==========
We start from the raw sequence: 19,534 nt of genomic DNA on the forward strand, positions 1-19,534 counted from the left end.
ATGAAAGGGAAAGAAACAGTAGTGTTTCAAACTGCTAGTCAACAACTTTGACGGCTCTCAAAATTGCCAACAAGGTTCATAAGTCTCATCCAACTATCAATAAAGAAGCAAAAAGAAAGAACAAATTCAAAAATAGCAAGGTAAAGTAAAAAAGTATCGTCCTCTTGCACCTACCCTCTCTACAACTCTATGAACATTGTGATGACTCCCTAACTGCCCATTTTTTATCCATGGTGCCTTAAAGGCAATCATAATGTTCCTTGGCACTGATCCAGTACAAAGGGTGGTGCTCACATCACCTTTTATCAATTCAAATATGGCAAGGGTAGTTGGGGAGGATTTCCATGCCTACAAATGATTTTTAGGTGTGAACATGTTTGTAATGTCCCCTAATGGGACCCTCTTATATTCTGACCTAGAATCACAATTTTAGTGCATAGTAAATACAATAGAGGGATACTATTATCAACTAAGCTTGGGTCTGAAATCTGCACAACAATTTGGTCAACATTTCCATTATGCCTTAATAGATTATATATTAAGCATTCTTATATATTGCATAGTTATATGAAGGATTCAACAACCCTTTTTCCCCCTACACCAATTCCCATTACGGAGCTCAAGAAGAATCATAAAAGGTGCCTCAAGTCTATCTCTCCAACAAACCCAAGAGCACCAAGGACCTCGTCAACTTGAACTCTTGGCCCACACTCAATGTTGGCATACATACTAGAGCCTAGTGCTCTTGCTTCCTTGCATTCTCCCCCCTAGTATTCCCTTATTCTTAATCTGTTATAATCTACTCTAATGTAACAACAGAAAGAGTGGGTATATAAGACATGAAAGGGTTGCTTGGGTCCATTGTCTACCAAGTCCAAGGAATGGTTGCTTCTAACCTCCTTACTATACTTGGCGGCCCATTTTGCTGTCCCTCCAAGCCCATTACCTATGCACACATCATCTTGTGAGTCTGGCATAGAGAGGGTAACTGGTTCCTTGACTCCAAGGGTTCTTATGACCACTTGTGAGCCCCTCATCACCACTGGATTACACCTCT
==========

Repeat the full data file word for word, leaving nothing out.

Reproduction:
We start from the raw sequence: 19,534 nt of genomic DNA on the forward strand, positions 1-19,534 counted from the left end.
ATGAAAGGGAAAGAAACAGTAGTGTTTCAAACTGCTAGTCAACAACTTTGACGGCTCTCAAAATTGCCAACAAGGTTCATAAGTCTCATCCAACTATCAATAAAGAAGCAAAAAGAAAGAACAAATTCAAAAATAGCAAGGTAAAGTAAAAAAGTATCGTCCTCTTGCACCTACCCTCTCTACAACTCTATGAACATTGTGATGACTCCCTAACTGCCCATTTTTTATCCATGGTGCCTTAAAGGCAATCATAATGTTCCTTGGCACTGATCCAGTACAAAGGGTGGTGCTCACATCACCTTTTATCAATTCAAATATGGCAAGGGTAGTTGGGGAGGATTTCCATGCCTACAAATGATTTTTAGGTGTGAACATGTTTGTAATGTCCCCTAATGGGACCCTCTTATATTCTGACCTAGAATCACAATTTTAGTGCATAGTAAATACAATAGAGGGATACTATTATCAACTAAGCTTGGGTCTGAAATCTGCACAACAATTTGGTCAACATTTCCATTATGCCTTAATAGATTATATATTAAGCATTCTTATATATTGCATAGTTATATGAAGGATTCAACAACCCTTTTTCCCCCTACACCAATTCCCATTACGGAGCTCAAGAAGAATCATAAAAGGTGCCTCAAGTCTATCTCTCCAACAAACCCAAGAGCACCAAGGACCTCGTCAACTTGAACTCTTGGCCCACACTCAATGTTGGCATACATACTAGAGCCTAGTGCTCTTGCTTCCTTGCATTCTCCCCCCTAGTATTCCCTTATTCTTAATCTGTTATAATCTACTCTAATGTAACAACAGAAAGAGTGGGTATATAAGACATGAAAGGGTTGCTTGGGTCCATTGTCTACCAAGTCCAAGGAATGGTTGCTTCTAACCTCCTTACTATACTTGGCGGCCCATTTTGCTGTCCCTCCAAGCCCATTACCTATGCACACATCATCTTGTGAGTCTGGCATAGAGAGGGTAACTGGTTCCTTGACTCCAAGGGTTCTTATGACCACTTGTGAGCCCCTCATCACCACTGGATTACACCTCT